China Snaps Seven Quarters of Economic Slowdown
China's economy grew 7.9 percent in the fourth quarter of last year from a year earlier, rebounding after seven straight quarters of slowdown, but an uncertain global outlook means Beijing may need to keep tweaking policy to support growth.
The fourth-quarter bounce from 7.4 percent in the third quarter - the lowest since the depths of the global financial crisis - left full year growth at 7.8 percent, making 2012 the weakest year of economic expansion since 1999.
The figures, announced by the National Bureau of Statistics on Friday, were slightly stronger than market expectations in the consensus Reuters poll, which had pegged fourth-quarter gross domestic product (GDP) growth at 7.8 percent and put the full year at 7.7 percent.
"Momentum at the end of the year is fairly strong but it's not really an astonishing rebound," said Ken Peng, an economist at BNP Paribas in Beijing.
"For the first half of this year the economy will continue to be fairly solid, but China's trend growth is still set to slow down." On a quarterly, seasonally adjusted basis, the economy grew by 2.0 percent versus 2.3 percent seen in the Reuters poll.
Other data released alongside GDP showed industrial output grew 10.3 percent in December from a year ago, versus expectations of 10.1 percent. Retail sales in December rose 15.2 percent on a year ago versus an estimated 14.9 percent in a Reuters poll.
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Annual fixed-asset investment growth was 20.6 percent in 2012, versus the 20.7 percent forecast in the Reuters poll. The government only publishes cumulative investment data.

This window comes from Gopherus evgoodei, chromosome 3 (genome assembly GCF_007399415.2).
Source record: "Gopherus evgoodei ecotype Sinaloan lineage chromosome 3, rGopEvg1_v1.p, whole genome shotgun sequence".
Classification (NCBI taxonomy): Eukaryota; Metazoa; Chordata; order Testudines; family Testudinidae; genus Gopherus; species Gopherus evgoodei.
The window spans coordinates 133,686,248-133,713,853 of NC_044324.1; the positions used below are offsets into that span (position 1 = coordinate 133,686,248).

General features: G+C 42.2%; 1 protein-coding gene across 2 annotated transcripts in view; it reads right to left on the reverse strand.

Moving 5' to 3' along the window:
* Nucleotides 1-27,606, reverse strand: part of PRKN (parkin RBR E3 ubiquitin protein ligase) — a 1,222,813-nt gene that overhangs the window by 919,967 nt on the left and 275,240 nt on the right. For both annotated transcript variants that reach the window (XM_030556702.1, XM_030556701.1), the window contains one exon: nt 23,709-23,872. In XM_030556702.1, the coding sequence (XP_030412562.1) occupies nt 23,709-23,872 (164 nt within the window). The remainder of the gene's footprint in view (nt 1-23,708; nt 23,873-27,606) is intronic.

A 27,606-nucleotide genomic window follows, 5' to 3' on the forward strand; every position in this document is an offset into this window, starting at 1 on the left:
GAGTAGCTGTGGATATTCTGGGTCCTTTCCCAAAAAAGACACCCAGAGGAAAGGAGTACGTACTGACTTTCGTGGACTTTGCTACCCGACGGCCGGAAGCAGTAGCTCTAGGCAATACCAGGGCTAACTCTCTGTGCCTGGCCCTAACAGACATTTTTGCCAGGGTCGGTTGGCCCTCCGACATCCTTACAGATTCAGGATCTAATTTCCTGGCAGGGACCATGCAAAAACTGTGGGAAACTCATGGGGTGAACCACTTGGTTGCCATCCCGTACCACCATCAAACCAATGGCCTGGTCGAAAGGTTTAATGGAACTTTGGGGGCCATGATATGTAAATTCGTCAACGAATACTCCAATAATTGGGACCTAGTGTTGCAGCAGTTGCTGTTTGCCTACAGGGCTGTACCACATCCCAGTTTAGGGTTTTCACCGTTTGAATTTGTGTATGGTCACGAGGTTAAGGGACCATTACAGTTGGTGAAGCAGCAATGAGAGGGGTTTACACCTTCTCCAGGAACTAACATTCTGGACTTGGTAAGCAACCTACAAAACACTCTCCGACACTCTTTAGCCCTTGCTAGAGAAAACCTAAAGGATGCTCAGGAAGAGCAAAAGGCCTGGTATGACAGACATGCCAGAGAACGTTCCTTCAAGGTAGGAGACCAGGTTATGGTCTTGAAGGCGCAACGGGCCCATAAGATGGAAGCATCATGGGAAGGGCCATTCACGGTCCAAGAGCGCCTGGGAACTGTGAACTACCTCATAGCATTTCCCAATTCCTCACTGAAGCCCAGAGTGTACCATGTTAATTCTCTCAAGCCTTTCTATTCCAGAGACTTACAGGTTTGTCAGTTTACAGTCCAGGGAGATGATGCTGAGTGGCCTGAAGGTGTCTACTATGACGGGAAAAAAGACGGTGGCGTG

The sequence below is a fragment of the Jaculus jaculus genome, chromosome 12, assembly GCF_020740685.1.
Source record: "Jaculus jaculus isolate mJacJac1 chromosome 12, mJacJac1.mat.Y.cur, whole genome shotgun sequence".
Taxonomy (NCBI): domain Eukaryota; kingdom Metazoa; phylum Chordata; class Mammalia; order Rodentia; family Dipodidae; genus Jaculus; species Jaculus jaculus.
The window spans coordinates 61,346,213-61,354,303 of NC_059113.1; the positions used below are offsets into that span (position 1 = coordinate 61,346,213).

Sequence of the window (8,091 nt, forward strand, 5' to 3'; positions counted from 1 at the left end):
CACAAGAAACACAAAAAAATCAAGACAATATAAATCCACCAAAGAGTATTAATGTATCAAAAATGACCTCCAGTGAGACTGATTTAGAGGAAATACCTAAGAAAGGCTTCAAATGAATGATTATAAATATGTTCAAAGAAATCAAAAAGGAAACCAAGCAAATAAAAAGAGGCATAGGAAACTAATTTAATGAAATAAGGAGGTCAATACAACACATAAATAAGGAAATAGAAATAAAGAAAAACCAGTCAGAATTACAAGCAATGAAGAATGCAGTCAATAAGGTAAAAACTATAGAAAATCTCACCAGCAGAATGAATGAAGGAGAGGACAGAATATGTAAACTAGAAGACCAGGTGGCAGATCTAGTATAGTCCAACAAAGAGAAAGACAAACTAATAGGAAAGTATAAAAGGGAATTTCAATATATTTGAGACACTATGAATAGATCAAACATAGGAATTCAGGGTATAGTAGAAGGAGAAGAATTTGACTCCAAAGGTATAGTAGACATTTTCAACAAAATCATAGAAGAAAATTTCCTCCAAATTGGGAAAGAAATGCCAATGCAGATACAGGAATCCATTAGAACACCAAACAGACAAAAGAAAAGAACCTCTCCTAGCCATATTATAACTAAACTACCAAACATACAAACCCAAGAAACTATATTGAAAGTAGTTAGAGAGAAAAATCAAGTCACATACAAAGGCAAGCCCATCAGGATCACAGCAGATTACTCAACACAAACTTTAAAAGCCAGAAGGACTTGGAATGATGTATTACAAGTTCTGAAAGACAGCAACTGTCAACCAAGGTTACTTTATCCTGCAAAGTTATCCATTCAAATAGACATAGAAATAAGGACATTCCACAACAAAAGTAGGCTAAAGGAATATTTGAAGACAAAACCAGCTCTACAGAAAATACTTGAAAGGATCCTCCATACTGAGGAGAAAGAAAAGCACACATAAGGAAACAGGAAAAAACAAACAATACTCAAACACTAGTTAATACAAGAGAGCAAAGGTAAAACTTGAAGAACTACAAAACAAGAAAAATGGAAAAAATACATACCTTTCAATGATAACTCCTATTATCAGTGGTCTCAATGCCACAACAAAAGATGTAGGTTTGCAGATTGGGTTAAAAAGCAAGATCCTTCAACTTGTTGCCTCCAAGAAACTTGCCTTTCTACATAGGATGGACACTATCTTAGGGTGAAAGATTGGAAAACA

China's target for annual GDP growth was 7.5 percent in 2012, lower than an 8 percent goal in the previous eight years to show its commitment to structural changes. The GDP growth target will be 7.5 percent in 2013, according to sources.
A fourth-quarter recovery had been heralded by an acceleration in industrial output in October and November and a jump in exports in December, although some analysts believe last month's sharp expansion in trade could be a blip.
China's exports grew 14.1 percent last month compared with a year earlier, racing past market expectations of 4 percent and November's 2.9 percent pace.
In the absence of any big-bang stimulus, Beijing has quickened the pace of infrastructure investment and provided incentives to encourage consumer spending on energy-efficient home appliances to support growth.
Chinese leaders, while warning that the global economic malaise may last longer than expected, have promised to maintain policy "fine-tuning", Beijing's mantra throughout last year, in 2013 to keep growth stable.
Economic stability is seen vital for Xi Jinping and Li Keqiang, who are due to take over as president and premier, respectively, in March, as they have pledged to push forward structural reforms to sustain long-term growth.
The central bank, which cut interest rates twice in mid-2012 and cut banks reserve ratios (RRR) three times since late 2011, has since switched to short-term cash injections via open market operations to guide monetary policy, apparently fearful of fanning price pressures or encouraging a property bubble.
Average new home prices in 70 major Chinese cities rose 0.3 percent in December from November -- the fifth month in the last six to show a rise -- according to Reuters calculations based on official data published on Friday.
Rising housing prices could be a fresh headache for China's policymakers as worries resurface about the sustainability of investment in the sector.